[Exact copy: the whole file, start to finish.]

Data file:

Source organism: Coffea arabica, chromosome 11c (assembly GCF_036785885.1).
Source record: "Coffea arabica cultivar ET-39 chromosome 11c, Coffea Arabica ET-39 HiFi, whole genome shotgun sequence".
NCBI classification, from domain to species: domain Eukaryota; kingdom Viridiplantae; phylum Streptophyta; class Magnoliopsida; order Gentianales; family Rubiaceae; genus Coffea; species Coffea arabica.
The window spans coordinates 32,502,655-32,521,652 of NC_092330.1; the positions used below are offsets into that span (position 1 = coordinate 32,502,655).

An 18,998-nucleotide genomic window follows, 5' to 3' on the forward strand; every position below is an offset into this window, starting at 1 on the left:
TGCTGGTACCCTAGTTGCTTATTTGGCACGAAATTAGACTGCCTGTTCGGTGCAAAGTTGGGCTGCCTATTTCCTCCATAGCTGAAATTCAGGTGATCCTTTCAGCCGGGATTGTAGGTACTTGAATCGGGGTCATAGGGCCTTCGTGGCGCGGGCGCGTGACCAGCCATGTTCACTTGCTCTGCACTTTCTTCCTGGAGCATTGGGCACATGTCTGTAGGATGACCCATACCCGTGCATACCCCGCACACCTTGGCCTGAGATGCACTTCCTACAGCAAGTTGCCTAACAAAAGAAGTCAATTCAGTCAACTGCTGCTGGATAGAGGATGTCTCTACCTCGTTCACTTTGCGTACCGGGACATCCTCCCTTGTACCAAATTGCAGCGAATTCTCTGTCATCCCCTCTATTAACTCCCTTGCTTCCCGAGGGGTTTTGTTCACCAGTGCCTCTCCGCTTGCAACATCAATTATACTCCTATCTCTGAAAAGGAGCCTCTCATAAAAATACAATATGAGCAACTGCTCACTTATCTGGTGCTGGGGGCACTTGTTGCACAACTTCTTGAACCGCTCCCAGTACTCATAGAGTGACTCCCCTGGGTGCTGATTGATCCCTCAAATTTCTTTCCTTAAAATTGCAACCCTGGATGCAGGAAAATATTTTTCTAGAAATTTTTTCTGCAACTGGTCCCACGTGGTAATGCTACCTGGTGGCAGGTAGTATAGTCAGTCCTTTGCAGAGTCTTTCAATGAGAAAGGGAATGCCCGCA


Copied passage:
Source organism: Coffea arabica, chromosome 11c (assembly GCF_036785885.1).
Source record: "Coffea arabica cultivar ET-39 chromosome 11c, Coffea Arabica ET-39 HiFi, whole genome shotgun sequence".
NCBI classification, from domain to species: domain Eukaryota; kingdom Viridiplantae; phylum Streptophyta; class Magnoliopsida; order Gentianales; family Rubiaceae; genus Coffea; species Coffea arabica.
The window spans coordinates 32,502,655-32,521,652 of NC_092330.1; the positions used below are offsets into that span (position 1 = coordinate 32,502,655).

An 18,998-nucleotide genomic window follows, 5' to 3' on the forward strand; every position below is an offset into this window, starting at 1 on the left:
TGCTGGTACCCTAGTTGCTTATTTGGCACGAAATTAGACTGCCTGTTCGGTGCAAAGTTGGGCTGCCTATTTCCTCCATAGCTGAAATTCAGGTGATCCTTTCAGCCGGGATTGTAGGTACTTGAATCGGGGTCATAGGGCCTTCGTGGCGCGGGCGCGTGACCAGCCATGTTCACTTGCTCTGCACTTTCTTCCTGGAGCATTGGGCACATGTCTGTAGGATGACCCATACCCGTGCATACCCCGCACACCTTGGCCTGAGATGCACTTCCTACAGCAAGTTGCCTAACAAAAGAAGTCAATTCAGTCAACTGCTGCTGGATAGAGGATGTCTCTACCTCGTTCACTTTGCGTACCGGGACATCCTCCCTTGTACCAAATTGCAGCGAATTCTCTGTCATCCCCTCTATTAACTCCCTTGCTTCCCGAGGGGTTTTGTTCACCAGTGCCTCTCCGCTTGCAACATCAATTATACTCCTATCTCTGAAAAGGAGCCTCTCATAAAAATACAATATGAGCAACTGCTCACTTATCTGGTGCTGGGGGCACTTGTTGCACAACTTCTTGAACCGCTCCCAGTACTCATAGAGTGACTCCCCTGGGTGCTGATTGATCCCTCAAATTTCTTTCCTTAAAATTGCAACCCTGGATGCAGGAAAATATTTTTCTAGAAATTTTTTCTGCAACTGGTCCCACGTGGTAATGCTACCTGGTGGCAGGTAGTATAGTCAGTCCTTTGCAGAGTCTTTCAATGAGAAAGGGAATGCCCGCA